Clutch control or holding the clutch pedal partially engaged (down) may be necessary when manoeuvring at slow speed and good clutch control only comes with practice.
Unfortunately, many learners are not given enough the opportunity to practice the 'clutch control' technique as often as necessary so resort to driving automatic cars as an alternative.
It should be noted, slipping the clutch to compensate for being in too high a gear at low speed is bad driving practice and should be avoided.
It is essential at an early stage to understand what the meaning of the biting point. This is when the two clutch plates make contact and the load on the engine increases.
Being able to sense the biting point is a crucial part of clutch control as well as making sure the clutch plates engage fully and smoothly. If the plates come together too quickly the engine could stall or the vehicle may jump out of control.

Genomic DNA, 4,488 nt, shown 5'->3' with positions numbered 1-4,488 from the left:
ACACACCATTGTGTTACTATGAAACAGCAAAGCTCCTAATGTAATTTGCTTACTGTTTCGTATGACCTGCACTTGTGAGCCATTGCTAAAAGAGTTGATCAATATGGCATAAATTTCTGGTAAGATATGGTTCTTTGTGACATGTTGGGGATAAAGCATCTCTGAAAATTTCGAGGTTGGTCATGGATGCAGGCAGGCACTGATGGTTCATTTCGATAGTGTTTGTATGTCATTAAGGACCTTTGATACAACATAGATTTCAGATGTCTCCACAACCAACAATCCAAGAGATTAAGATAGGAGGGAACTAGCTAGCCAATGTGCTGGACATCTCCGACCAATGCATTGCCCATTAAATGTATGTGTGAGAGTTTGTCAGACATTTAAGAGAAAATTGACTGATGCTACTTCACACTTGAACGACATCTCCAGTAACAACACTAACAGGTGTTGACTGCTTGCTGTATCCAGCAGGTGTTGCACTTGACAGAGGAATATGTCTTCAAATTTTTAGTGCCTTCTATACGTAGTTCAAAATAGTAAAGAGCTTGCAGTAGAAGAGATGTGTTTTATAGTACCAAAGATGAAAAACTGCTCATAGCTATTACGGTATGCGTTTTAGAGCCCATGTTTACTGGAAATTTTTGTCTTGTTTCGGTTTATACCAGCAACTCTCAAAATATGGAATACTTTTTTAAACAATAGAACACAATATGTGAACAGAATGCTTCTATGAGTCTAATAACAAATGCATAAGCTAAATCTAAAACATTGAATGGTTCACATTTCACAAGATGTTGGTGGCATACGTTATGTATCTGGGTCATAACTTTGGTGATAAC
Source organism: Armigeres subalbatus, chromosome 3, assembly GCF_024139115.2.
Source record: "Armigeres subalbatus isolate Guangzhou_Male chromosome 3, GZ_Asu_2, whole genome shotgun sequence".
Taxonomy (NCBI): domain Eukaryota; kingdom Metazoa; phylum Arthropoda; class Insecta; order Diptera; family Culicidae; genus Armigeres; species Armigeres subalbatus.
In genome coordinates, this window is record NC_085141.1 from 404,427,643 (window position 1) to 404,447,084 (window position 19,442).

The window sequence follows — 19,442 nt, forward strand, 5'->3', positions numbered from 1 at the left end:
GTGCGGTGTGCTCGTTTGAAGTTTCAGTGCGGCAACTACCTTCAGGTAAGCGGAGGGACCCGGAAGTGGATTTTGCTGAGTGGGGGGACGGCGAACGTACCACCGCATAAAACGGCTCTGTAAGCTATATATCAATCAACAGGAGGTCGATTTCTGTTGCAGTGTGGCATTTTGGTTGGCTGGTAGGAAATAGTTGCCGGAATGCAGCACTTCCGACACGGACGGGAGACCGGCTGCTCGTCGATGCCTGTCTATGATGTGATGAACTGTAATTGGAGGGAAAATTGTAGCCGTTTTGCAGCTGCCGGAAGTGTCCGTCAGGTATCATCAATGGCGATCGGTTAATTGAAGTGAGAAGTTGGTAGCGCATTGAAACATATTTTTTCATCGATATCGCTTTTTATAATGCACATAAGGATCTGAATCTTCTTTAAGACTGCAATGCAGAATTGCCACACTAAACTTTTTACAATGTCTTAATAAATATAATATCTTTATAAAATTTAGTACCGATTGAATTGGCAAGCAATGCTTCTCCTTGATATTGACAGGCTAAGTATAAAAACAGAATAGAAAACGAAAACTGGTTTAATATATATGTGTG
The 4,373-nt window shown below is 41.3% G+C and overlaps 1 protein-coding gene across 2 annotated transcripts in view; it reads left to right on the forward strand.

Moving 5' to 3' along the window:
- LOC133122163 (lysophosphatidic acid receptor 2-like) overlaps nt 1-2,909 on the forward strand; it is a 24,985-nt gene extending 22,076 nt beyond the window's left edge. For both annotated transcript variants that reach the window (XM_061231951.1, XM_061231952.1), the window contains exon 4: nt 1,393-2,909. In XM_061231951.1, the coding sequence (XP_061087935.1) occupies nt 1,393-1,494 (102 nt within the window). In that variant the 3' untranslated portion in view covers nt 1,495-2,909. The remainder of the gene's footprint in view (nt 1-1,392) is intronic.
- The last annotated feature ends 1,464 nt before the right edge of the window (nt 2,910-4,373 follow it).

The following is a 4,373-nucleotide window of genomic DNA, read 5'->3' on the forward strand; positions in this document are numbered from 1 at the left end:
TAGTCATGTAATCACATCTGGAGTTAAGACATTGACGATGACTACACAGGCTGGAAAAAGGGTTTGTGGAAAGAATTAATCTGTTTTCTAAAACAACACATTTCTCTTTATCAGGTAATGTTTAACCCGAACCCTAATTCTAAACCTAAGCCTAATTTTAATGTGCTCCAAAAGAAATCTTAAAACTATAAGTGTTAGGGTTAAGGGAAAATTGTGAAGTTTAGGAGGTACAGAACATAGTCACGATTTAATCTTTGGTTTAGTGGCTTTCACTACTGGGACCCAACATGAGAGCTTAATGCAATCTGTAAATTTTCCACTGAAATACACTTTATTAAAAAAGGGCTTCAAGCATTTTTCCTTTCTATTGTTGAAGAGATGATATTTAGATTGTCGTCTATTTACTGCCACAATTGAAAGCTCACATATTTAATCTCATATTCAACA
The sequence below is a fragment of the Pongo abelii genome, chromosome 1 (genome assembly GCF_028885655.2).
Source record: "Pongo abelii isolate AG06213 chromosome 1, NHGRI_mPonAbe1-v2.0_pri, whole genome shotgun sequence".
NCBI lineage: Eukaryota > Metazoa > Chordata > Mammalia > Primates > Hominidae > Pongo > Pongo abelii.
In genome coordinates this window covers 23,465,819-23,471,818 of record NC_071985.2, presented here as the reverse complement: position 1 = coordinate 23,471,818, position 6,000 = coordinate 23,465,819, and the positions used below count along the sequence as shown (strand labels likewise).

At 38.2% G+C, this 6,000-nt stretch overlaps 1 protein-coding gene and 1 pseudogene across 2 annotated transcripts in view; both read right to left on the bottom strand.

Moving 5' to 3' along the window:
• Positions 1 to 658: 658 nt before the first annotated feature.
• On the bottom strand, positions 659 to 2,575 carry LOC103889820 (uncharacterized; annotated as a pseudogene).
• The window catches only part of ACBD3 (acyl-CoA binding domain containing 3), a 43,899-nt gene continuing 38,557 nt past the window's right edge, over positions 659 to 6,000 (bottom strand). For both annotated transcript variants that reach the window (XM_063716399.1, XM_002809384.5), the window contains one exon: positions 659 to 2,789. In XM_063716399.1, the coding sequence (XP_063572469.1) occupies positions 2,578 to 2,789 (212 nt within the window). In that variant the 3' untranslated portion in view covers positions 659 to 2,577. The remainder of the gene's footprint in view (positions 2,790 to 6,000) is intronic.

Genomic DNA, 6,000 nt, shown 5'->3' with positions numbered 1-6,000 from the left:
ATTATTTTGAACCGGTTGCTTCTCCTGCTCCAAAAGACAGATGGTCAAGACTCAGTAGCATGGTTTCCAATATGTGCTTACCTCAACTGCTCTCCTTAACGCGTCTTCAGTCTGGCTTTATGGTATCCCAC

You'll learn with practice to judge the biting point exactly through seeing the front of the car lift, feeling and hearing the engine speed drop.
The feel of the clutch will vary with different vehicles and will change as the clutch wears.
Simple exercises can be practised to get accustomed to the finding the biting point and clutch control.
Find a suitable area that minimises outside distractions and whilst the car is stationary, practice lifting the cutch (slowly) to feel the car lift and the engine noise change. This exercise should be repeated as often as required until you are satisfied.
When your confidence in find the biting point has developed well enough practise clutch control by simply moving forward and stopping by lowering and raising the clutch pedal no more than the thickness of a pound coin.
It is essential that the car moves very slowly for this technique to be effective, if the road conditions dictate (downhill) or the speed increases too much, use the brake pedal.
Avoid being pressured to move on too quickly without understanding or practice.